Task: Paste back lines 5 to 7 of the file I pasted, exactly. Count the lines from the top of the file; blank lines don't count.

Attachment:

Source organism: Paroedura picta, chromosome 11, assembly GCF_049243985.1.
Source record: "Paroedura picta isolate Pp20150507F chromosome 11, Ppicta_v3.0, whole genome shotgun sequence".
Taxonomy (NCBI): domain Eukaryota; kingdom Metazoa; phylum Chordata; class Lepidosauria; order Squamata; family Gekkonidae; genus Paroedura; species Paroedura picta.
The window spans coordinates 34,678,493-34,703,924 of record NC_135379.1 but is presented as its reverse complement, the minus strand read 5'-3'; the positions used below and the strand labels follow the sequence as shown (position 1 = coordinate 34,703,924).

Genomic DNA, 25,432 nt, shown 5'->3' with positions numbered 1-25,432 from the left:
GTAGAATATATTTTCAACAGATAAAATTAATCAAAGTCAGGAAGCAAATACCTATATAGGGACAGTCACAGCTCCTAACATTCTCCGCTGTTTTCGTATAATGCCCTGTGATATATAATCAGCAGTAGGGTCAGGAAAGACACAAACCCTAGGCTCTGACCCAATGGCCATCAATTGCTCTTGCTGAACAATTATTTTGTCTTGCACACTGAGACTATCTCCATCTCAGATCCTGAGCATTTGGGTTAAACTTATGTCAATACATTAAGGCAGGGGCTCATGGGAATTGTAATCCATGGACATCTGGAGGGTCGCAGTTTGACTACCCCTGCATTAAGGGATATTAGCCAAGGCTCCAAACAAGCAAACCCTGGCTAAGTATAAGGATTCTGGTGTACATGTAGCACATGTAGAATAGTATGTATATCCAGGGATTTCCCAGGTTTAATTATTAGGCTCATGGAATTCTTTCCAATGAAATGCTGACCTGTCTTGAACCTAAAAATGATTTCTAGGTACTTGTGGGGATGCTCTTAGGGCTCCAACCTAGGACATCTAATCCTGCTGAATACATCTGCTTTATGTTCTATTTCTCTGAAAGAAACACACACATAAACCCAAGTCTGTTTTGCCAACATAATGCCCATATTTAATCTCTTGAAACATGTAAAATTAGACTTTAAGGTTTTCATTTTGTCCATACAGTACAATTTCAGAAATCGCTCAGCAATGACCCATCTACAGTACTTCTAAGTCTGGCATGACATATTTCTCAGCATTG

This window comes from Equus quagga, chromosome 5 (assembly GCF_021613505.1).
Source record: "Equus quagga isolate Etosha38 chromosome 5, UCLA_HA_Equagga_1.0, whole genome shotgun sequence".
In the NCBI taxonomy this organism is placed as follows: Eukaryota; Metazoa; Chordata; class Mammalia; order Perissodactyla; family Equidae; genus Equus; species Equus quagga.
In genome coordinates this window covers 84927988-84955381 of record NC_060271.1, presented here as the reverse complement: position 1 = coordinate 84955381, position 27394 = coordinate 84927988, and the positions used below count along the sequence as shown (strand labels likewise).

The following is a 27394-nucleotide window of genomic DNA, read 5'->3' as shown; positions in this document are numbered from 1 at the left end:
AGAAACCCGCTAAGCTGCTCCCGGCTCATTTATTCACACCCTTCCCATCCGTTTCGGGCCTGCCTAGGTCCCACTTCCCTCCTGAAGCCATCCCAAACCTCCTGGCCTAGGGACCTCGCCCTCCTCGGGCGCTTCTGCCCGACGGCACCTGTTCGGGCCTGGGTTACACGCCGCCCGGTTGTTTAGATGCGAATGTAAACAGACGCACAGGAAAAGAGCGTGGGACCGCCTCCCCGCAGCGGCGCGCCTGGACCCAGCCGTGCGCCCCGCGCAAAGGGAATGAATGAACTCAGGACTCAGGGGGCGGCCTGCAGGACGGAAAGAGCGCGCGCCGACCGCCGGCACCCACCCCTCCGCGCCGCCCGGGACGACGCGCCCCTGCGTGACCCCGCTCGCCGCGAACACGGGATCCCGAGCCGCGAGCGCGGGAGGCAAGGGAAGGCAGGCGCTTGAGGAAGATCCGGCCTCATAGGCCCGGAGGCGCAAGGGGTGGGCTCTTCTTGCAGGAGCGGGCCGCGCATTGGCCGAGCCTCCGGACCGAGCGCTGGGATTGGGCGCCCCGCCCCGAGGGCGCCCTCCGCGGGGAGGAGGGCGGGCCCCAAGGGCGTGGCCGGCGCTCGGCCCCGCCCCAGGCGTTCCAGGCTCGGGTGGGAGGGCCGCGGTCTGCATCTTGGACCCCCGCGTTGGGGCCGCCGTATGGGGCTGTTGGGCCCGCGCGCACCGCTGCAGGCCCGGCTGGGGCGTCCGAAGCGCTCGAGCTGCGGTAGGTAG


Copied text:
Genomic DNA, 25,432 nt, shown 5'->3' with positions numbered 1-25,432 from the left:
GTAGAATATATTTTCAACAGATAAAATTAATCAAAGTCAGGAAGCAAATACCTATATAGGGACAGTCACAGCTCCTAACATTCTCCGCTGTTTTCGTATAATGCCCTGTGATATATAATCAGCAGTAGGGTCAGGAAAGACACAAACCCTAGGCTCTGACCCAATGGCCATCAATTGCTCTTGCTGAACAATTATTTTGTCTTGCACACTGAGACTATCTCCATCTCAGATCCTGAGCATTTGGGTTAAACTTATGTCAATACATTAAGGCAGGGGCTCATGGGAATTGTAATCCATGGACATCTGGAGGGTCGCAGTTTGACTACCCCTGCATTAAGGGATATTAGCCAAGGCTCCAAACAAGCAAACCCTGGCTAAGTATAAGGATTCTGGTGTACATGTAGCACATGTAGAATAGTATGTATATCCAGGGATTTCCCAGGTTTAATTATTAGGCTCATGGAATTCTTTCCAATGAAATGCTGACCTGTCTTGAACCTAAAAATGATTTCTAGGTACTTGTGGGGATGCTCTTAGGGCTCCAACCTAGGACATCTAATCCTGCTGAATACATCTGCTTTATGTTCTATTTCTCTGAAAGAAACACACACATAAACCCAAGTCTGTTTTGCCAACATAATGCCCATATTTAATCTCTTGAAACATGTAAAATTAGACTTTAAGGTTTTCATTTTGTCCATACAGTACAATTTCAGAAATCGCTCAGCAATGACCCATCTACAGTACTTCTAAGTCTGGCATGACATATTTCTCAGCATTG

This window comes from Equus quagga, chromosome 5 (assembly GCF_021613505.1).